One of the best things about retirement is that it provides the opportunity to choose where you want to live.
With your working years behind you, you can select a location that offers the lifestyle that will enable you to enjoy your retirement to its fullest. While many people wonder, “Where should I live when I retire?”, it’s important to realize that there is no one best answer. Beyond the key consideration of proximity to loved ones, other important factors such as taxes, access to healthcare, lifestyle amenities, and more should come into play when selecting an ideal retirement destination. The criteria will vary from person to person, too. While your cousin the avid skier may have found his paradise in Aspen, you might decide that Naples satisfies your fondness for warm weather, golf courses and white sandy beaches. No single location fits every retirement dream―and there are plenty of charming and comfortable options all over the country. In the end, choosing a retirement destination is a deeply personal decision.
HERE ARE SOME IMPORTANT QUALITIES TO CONSIDER WHEN SEARCHING FOR YOUR PERFECT RETIREMENT LOCATION:
- Cost of living and housing. A generation ago, climate was the primary concern for retirees seeking a new location. Today, financial considerations carry much more weight. Who wants to spend their retirement years worrying about their next house payment and scrambling to make ends meet? Strive to retire in a place where you can comfortably cover your bills and have a little bit left over for fun.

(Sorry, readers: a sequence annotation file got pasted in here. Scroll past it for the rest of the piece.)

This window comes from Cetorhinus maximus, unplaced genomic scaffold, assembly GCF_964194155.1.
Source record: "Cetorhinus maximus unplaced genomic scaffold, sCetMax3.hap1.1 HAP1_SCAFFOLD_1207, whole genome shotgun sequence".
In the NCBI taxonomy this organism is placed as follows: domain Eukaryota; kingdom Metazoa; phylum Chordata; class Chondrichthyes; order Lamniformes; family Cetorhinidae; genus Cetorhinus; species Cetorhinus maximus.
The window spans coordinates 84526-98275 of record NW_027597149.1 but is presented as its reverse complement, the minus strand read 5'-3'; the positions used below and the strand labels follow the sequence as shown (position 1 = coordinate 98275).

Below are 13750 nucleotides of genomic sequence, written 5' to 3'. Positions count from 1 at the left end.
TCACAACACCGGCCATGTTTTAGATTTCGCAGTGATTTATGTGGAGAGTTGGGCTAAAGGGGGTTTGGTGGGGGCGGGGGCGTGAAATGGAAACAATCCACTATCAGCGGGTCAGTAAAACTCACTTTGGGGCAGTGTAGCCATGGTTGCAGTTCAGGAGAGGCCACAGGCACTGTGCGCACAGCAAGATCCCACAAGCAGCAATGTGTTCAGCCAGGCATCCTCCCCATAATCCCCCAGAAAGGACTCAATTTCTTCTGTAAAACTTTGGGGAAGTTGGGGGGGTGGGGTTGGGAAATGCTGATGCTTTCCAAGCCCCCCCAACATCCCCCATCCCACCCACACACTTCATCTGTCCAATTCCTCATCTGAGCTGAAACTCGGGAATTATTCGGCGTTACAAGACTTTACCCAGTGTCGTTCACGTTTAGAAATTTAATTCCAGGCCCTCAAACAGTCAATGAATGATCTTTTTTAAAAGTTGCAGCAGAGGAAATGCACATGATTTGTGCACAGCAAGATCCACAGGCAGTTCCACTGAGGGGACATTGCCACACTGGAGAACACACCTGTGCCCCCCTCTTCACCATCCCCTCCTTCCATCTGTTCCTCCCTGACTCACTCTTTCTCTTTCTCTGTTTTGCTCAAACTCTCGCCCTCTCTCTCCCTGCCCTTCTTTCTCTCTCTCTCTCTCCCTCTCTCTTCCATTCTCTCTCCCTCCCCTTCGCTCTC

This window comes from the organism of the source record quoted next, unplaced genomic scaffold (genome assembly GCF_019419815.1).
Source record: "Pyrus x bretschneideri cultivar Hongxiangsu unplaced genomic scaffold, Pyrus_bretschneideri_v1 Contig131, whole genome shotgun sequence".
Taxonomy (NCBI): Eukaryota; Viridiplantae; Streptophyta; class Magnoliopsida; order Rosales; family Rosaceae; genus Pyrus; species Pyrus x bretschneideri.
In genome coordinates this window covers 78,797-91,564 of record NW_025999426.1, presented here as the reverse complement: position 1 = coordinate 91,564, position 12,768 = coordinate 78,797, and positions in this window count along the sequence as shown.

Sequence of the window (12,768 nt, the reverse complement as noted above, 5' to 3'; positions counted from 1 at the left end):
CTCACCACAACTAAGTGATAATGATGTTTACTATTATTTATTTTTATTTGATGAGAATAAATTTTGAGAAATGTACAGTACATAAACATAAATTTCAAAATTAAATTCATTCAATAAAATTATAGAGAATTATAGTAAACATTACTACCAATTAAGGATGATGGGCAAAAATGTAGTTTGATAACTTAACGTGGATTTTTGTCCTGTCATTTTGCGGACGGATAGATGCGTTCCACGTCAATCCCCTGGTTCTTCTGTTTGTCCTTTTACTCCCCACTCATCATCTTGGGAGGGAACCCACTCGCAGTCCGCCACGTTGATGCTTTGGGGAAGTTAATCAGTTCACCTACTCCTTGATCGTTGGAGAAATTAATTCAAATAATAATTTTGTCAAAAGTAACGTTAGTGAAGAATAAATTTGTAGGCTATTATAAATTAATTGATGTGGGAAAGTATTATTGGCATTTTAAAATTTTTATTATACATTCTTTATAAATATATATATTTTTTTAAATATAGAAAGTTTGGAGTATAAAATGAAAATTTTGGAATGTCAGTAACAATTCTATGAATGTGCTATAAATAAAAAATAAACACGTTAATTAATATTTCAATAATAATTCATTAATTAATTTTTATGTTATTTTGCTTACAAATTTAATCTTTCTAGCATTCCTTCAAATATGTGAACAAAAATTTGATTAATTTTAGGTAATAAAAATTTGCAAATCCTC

- Taxes. Although tax considerations are an important factor for many retirees, they’re definitely a gray area. There are many different tax scenarios that can come into play and they vary by individual and location—property taxes, income taxes, taxes on retirement income, and more. Currently, seven states don’t have personal state income taxes, while another 20 offer favorable tax breaks on retirement income, and 40 states provide property tax credits or homestead exemptions that can offer additional relief. In some cases, choosing a location with lower cost of living but a smaller tax break may actually wind up being a better financial choice. And if a locale’s taxes are dirt cheap, important services like healthcare, infrastructure and transportation may suffer. Ultimately, it’s important to focus on planning for how to live your life rather than solely to save on taxes.
- Quality of medical care and nursing facilities. In the early years of retirement, healthcare may not be your top priority. But as you age, the availability of good doctors, quality hospitals and decent nursing homes will become crucial. It’s smart to investigate the services that are currently available in the area you’re considering. The availability of good medical services today is a good indicator of what you can expect in the future. A full-service medical facility should be within a reasonable driving distance. Experts also recommend seeking areas with populations greater than 10,000, as less densely populated areas may have less accessible healthcare and other important human services.
- A climate you can tolerate year-round. Many people dream of escaping from long, cold, winters and putting their snow shovels away for good. But before you head south, make sure you can tolerate the sweltering summers and frequent tropical storms and hurricanes that often occur in coastal states.
- Amenities to support your desired lifestyle. What activities do you plan to participate in when you retire? Envision what how you’ll spend your days in retirement and look for a place that provides those opportunities. This might mean a museum where you can volunteer as a docent or a park where you can take scenic hikes in the mountains. Do you enjoy dining out or trying new international cuisines? Find out what the local restaurant scene has to offer. The same holds true for adult education classes, golf courses, theaters, concert venues, or any other important aspects of your desired lifestyle. Ease of transportation, whether it’s the amount of traffic to deal with or the availability of public transportation for seniors, are important lifestyle factors to evaluate, as well.